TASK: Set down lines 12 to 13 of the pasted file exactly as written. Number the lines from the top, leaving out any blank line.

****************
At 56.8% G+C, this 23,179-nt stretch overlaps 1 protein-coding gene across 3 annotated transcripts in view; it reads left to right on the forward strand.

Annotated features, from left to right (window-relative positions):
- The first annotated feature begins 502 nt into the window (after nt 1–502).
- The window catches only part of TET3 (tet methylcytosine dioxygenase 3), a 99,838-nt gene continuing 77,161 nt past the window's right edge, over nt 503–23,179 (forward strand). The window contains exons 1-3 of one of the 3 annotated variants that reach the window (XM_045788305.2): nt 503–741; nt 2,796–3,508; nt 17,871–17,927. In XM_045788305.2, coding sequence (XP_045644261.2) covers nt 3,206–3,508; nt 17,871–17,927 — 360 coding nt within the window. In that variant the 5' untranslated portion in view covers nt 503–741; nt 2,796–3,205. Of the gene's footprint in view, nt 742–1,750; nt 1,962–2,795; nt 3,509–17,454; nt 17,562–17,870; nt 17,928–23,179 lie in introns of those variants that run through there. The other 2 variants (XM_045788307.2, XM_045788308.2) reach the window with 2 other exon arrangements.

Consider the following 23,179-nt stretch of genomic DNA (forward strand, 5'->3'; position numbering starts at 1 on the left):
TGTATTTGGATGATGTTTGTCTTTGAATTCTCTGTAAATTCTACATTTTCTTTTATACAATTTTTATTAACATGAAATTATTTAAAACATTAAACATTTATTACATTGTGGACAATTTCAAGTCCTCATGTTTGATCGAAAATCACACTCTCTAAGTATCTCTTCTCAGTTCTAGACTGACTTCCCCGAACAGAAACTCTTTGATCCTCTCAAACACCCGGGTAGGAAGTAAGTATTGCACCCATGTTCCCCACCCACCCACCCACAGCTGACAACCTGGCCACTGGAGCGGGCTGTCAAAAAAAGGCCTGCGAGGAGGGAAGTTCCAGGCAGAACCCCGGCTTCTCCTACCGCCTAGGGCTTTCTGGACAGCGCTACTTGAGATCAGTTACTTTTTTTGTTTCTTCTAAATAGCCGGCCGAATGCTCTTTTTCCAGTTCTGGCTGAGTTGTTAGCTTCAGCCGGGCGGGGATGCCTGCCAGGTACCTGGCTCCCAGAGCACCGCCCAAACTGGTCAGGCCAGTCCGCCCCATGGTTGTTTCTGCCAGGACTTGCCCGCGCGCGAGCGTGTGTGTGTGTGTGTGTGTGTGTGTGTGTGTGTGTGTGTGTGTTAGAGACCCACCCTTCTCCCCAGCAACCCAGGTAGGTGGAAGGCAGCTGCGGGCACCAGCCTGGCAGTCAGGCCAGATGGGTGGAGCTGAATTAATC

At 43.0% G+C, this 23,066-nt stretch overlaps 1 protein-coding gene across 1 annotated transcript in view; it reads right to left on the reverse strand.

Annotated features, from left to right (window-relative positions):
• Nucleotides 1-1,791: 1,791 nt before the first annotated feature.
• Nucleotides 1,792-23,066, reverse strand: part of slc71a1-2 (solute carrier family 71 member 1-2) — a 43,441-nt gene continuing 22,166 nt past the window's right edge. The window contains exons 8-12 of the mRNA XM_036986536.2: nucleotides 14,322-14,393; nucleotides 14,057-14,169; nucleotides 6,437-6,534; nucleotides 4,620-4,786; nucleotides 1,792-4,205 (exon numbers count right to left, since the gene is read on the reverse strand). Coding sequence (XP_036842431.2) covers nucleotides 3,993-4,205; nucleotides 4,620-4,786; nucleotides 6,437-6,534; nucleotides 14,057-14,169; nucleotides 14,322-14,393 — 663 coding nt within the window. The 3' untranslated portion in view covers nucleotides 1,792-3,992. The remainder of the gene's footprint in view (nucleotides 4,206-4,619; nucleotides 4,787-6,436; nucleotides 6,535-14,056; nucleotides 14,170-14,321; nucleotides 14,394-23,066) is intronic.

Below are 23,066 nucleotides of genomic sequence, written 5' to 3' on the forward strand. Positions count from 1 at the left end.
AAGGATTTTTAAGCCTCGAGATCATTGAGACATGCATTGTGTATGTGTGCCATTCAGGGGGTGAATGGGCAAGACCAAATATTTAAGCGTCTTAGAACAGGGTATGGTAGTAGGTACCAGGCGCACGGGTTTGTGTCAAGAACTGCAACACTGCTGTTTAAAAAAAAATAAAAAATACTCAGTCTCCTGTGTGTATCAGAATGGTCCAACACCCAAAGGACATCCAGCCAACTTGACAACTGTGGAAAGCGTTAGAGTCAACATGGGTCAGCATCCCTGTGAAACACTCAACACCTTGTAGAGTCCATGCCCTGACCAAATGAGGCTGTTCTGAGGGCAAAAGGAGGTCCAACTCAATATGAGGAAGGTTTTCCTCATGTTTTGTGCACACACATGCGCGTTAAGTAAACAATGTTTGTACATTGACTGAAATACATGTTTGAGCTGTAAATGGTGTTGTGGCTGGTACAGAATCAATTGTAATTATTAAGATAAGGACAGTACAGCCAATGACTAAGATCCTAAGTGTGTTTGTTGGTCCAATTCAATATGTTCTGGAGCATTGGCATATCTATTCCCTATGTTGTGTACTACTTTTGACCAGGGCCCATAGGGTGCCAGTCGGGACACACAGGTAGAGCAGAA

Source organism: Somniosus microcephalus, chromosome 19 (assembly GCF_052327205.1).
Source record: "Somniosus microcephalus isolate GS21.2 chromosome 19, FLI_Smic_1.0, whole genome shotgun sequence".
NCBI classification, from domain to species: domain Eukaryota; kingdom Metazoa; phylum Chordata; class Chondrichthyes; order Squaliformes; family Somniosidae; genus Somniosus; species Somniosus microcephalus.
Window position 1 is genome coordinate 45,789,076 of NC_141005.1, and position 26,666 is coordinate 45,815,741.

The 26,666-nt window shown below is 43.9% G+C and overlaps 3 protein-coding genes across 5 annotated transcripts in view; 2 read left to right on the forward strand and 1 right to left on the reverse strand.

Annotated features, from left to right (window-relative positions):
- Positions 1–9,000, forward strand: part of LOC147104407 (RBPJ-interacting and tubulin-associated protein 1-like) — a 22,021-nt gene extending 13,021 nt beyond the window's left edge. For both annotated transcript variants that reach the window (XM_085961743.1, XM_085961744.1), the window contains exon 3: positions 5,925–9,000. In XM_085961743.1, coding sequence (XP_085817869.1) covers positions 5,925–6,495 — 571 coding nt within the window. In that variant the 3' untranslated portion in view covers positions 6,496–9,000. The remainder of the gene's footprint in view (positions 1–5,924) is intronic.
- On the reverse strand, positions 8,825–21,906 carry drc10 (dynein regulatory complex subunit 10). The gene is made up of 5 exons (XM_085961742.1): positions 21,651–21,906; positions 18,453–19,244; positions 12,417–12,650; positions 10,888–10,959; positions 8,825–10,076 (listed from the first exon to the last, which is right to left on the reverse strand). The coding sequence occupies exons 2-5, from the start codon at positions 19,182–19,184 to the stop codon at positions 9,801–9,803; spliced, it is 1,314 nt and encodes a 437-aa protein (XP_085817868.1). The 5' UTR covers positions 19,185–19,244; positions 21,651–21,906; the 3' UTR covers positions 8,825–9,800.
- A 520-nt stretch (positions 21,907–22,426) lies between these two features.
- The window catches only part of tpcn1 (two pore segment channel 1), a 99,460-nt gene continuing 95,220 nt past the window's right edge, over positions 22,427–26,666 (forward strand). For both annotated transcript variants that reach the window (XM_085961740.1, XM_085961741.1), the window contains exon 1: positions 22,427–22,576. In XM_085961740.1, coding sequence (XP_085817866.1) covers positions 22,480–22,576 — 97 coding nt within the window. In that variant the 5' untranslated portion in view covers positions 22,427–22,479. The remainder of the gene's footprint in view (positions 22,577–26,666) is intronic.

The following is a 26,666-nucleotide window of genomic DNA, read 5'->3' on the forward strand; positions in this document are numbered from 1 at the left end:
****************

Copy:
AAGGATTTTTAAGCCTCGAGATCATTGAGACATGCATTGTGTATGTGTGCCATTCAGGGGGTGAATGGGCAAGACCAAATATTTAAGCGTCTTAGAACAGGGTATGGTAGTAGGTACCAGGCGCACGGGTTTGTGTCAAGAACTGCAACACTGCTGTTTAAAAAAAAATAAAAAATACTCAGTCTCCTGTGTGTATCAGAATGGTCCAACACCCAAAGGACATCCAGCCAACTTGACAACTGTGGAAAGCGTTAGAGTCAACATGGGTCAGCATCCCTGTGAAACACTCAACACCTTGTAGAGTCCATGCCCTGACCAAATGAGGCTGTTCTGAGGGCAAAAGGAGGTCCAACTCAATATGAGGAAGGTTTTCCTCATGTTTTGTGCACACACATGCGCGTTAAGTAAACAATGTTTGTACATTGACTGAAATACATGTTTGAGCTGTAAATGGTGTTGTGGCTGGTACAGAATCAATTGTAATTATTAAGATAAGGACAGTACAGCCAATGACTAAGATCCTAAGTGTGTTTGTTGGTCCAATTCAATATGTTCTGGAGCATTGGCATATCTATTCCCTATGTTGTGTACTACTTTTGACCAGGGCCCATAGGGTGCCAGTCGGGACACACAGGTAGAGCAGAA

Source organism: Somniosus microcephalus, chromosome 19 (assembly GCF_052327205.1).